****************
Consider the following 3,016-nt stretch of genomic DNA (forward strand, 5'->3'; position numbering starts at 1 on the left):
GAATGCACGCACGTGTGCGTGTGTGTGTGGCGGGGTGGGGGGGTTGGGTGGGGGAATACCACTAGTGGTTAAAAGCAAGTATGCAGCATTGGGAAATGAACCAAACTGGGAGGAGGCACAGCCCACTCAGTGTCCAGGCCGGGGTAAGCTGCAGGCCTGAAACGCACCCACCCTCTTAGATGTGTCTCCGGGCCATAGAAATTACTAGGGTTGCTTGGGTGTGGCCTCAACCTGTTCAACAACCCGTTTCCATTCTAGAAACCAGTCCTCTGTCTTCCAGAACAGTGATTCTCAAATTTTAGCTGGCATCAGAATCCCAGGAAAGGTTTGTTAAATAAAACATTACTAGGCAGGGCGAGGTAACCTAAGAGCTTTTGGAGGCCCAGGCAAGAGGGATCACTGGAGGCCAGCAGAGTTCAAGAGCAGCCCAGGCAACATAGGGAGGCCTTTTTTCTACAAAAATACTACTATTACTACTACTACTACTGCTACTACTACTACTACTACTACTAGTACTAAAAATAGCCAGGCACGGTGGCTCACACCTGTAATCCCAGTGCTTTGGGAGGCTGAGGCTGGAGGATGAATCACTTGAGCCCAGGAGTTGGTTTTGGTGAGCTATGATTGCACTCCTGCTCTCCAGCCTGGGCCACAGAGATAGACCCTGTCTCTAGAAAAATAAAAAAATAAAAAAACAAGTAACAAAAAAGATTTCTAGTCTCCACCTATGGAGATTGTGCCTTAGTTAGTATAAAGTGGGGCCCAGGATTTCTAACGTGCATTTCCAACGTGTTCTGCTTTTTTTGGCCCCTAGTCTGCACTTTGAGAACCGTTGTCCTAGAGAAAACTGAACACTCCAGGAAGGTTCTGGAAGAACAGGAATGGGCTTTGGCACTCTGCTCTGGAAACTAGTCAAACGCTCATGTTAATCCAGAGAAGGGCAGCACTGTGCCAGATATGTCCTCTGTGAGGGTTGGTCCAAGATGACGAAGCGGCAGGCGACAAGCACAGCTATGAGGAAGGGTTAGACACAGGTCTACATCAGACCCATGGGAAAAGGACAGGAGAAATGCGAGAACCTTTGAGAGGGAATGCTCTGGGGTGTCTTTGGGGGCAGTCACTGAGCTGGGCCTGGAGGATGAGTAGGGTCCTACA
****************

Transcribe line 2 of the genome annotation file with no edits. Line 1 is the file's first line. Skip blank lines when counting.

GAATGCACGCACGTGTGCGTGTGTGTGTGGCGGGGTGGGGGGGTTGGGTGGGGGAATACCACTAGTGGTTAAAAGCAAGTATGCAGCATTGGGAAATGAACCAAACTGGGAGGAGGCACAGCCCACTCAGTGTCCAGGCCGGGGTAAGCTGCAGGCCTGAAACGCACCCACCCTCTTAGATGTGTCTCCGGGCCATAGAAATTACTAGGGTTGCTTGGGTGTGGCCTCAACCTGTTCAACAACCCGTTTCCATTCTAGAAACCAGTCCTCTGTCTTCCAGAACAGTGATTCTCAAATTTTAGCTGGCATCAGAATCCCAGGAAAGGTTTGTTAAATAAAACATTACTAGGCAGGGCGAGGTAACCTAAGAGCTTTTGGAGGCCCAGGCAAGAGGGATCACTGGAGGCCAGCAGAGTTCAAGAGCAGCCCAGGCAACATAGGGAGGCCTTTTTTCTACAAAAATACTACTATTACTACTACTACTACTGCTACTACTACTACTACTACTACTAGTACTAAAAATAGCCAGGCACGGTGGCTCACACCTGTAATCCCAGTGCTTTGGGAGGCTGAGGCTGGAGGATGAATCACTTGAGCCCAGGAGTTGGTTTTGGTGAGCTATGATTGCACTCCTGCTCTCCAGCCTGGGCCACAGAGATAGACCCTGTCTCTAGAAAAATAAAAAAATAAAAAAACAAGTAACAAAAAAGATTTCTAGTCTCCACCTATGGAGATTGTGCCTTAGTTAGTATAAAGTGGGGCCCAGGATTTCTAACGTGCATTTCCAACGTGTTCTGCTTTTTTTGGCCCCTAGTCTGCACTTTGAGAACCGTTGTCCTAGAGAAAACTGAACACTCCAGGAAGGTTCTGGAAGAACAGGAATGGGCTTTGGCACTCTGCTCTGGAAACTAGTCAAACGCTCATGTTAATCCAGAGAAGGGCAGCACTGTGCCAGATATGTCCTCTGTGAGGGTTGGTCCAAGATGACGAAGCGGCAGGCGACAAGCACAGCTATGAGGAAGGGTTAGACACAGGTCTACATCAGACCCATGGGAAAAGGACAGGAGAAATGCGAGAACCTTTGAGAGGGAATGCTCTGGGGTGTCTTTGGGGGCAGTCACTGAGCTGGGCCTGGAGGATGAGTAGGGTCCTACA